A person can treat a mild case of COVID-19 at home. Although home treatment will not cure COVID-19, it can help relieve the symptoms a person is experiencing.
All data and statistics are based on publicly available data at the time of publication. Some information may be out of date.
Severe acute respiratory syndrome coronavirus 2 (SARS-CoV-2) causes COVID-19.
In this article, we look at what to do if a person contracts SARS-CoV-2. We also discuss how a person can treat their symptoms at home.
The Centers for Disease Control and Prevention (CDC) advise that a person seek emergency medical attention if they are showing any of the following signs:
- difficulty breathing
- persistent pressure or pain in the chest
- bluish face or lips
- new confusion
- inability to stay awake or wake up
It is important that a person calls ahead the local emergency facility to inform them that they are seeking care for someone who may have COVID-19.
The CDC define a mild illness as having “any of the various signs and symptoms of COVID-19 (e.g., fever, cough, sore throat, malaise, headache, muscle pain) without shortness of breath, dyspnea, or abnormal chest imaging.”
They also state that a person can treat a mild illness at home. People should also monitor their symptoms and keep a doctor updated. A doctor can instruct a person when to go to the emergency room and what specific home treatments might work best for them.
A person who has COVID-19 should also:
- stay home until a doctor clears them for contact with others
- avoid other people in the home as much as possible
- frequently wash their hands and cover their cough to avoid spreading the disease to others in the house
- wear a mask that covers their nose and mouth when in contact or close quarters with other people
A number of home treatments may help manage symptoms of COVID-19.
These treatments do not cure the disease, but they may make a person more comfortable.
A healthcare professional can advise a person on how to treat their symptoms. However, the CDC recommend:
- getting plenty of rest
- remaining hydrated
- taking over-the-counter (OTC) medications, such as acetaminophen
A person should also ensure that they drink plenty of fluids to help prevent dehydration.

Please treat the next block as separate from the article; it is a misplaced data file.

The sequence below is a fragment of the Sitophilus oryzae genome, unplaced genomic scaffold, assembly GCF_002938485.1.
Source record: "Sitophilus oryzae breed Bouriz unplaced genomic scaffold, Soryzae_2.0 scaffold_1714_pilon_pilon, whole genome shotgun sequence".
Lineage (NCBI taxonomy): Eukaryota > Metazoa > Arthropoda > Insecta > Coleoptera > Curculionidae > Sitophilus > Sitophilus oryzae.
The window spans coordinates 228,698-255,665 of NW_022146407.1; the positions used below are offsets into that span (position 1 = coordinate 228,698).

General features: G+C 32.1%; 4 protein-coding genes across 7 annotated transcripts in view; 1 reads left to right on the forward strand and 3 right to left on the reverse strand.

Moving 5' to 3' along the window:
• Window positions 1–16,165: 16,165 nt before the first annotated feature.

Initially, some people were concerned that ibuprofen might worsen COVID-19. However, there is no scientific evidence to support this claim.
Coughing is the body’s way of trying to clear the airways.
The United Kingdom’s National Health Service (NHS) advise that people with a cough avoid lying on their back. Instead, they should sit up or lie on their side.
To help ease coughing, a person can try the following:
- drinking plenty of water or warm beverages to soothe the throat, prevent dehydration, and thin the mucus
- sucking on cough drops
- using a humidifier at night
Some people may also find relief by breathing in steam. To do this, they can sit in the shower or on the bathroom floor with a hot shower running.
The NHS note that feeling breathless can be a sign of a more severe SARS-CoV-2 infection.
People experiencing shortness of breath should continue focusing on their breathing. It might also help to keep the room cool.
The NHS also suggest doing the following:
- slowly inhaling through the nose and exhaling through the mouth, keeping the lips close together
- sitting in a chair with a long, straight spine
- relaxing the shoulders and avoiding rounding the upper back
- leaning forward slightly and placing the hands on the knees for support
Some evidence suggests that lying on the stomach might help people get more oxygen. This is because lying on the front of the body can stop the heart and stomach from pressing down on the lungs. This then results in the air sacks being able to fully inflate.
There are four positions a person can try:
Lie on the front of the body with the head turned to one side. Tuck both arms under the chest and shoulders.
A person can also use additional pillows under the shins to provide support to the hamstrings and toes.